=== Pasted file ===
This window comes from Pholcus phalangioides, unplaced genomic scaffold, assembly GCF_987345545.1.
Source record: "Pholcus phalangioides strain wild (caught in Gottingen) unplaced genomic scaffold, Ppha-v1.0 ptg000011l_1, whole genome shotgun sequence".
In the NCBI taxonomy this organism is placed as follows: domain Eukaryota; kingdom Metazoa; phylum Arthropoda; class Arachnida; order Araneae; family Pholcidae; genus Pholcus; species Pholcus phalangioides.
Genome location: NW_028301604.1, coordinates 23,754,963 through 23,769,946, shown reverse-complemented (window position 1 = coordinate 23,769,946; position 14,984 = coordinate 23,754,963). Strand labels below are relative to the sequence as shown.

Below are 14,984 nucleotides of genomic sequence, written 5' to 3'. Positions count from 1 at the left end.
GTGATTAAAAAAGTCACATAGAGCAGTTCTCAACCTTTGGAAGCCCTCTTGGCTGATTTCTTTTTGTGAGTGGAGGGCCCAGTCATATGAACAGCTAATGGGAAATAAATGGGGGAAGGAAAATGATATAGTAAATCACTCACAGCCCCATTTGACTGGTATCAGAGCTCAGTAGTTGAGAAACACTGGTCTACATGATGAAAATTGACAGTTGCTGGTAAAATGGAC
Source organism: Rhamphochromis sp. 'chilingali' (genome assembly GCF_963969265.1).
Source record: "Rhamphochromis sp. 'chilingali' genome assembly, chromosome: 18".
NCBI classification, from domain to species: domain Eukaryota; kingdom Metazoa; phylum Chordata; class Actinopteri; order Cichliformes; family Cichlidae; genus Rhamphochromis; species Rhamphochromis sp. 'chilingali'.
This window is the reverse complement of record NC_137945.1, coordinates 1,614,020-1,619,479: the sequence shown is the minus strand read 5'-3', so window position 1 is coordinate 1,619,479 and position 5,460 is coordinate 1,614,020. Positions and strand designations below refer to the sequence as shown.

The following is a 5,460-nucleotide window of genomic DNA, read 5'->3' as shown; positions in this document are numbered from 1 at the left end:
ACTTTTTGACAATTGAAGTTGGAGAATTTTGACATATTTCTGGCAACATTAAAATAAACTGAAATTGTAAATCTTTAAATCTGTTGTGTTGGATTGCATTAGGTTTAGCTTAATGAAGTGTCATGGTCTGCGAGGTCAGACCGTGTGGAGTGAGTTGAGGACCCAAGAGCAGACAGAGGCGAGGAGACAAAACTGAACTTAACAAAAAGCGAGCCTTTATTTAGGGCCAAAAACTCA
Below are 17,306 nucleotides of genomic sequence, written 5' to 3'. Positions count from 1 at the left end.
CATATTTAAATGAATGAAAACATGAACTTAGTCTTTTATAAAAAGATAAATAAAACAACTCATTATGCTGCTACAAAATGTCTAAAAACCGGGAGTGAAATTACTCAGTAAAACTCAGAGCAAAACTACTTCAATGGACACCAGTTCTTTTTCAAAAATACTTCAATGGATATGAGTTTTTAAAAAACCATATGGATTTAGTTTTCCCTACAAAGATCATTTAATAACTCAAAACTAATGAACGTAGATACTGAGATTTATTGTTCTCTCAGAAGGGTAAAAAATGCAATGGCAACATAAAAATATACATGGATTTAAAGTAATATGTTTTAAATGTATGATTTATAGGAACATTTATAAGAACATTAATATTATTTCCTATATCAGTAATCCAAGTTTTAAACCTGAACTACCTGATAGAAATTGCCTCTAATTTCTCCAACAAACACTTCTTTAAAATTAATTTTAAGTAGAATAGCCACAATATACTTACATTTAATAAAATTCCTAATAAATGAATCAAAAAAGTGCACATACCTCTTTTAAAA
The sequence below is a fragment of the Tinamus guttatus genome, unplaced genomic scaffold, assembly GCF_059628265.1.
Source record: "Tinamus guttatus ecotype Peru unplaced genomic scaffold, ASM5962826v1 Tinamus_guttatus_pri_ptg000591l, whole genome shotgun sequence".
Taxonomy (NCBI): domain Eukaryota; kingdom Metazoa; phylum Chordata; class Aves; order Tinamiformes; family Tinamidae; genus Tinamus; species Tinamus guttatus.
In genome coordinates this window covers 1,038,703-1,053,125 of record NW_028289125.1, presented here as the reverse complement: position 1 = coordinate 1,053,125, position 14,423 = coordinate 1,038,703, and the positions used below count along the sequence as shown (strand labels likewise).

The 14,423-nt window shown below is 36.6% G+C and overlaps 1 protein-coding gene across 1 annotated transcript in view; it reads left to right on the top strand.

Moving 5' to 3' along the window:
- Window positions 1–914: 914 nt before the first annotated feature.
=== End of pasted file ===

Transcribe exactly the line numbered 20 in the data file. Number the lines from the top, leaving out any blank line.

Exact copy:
Moving 5' to 3' along the window: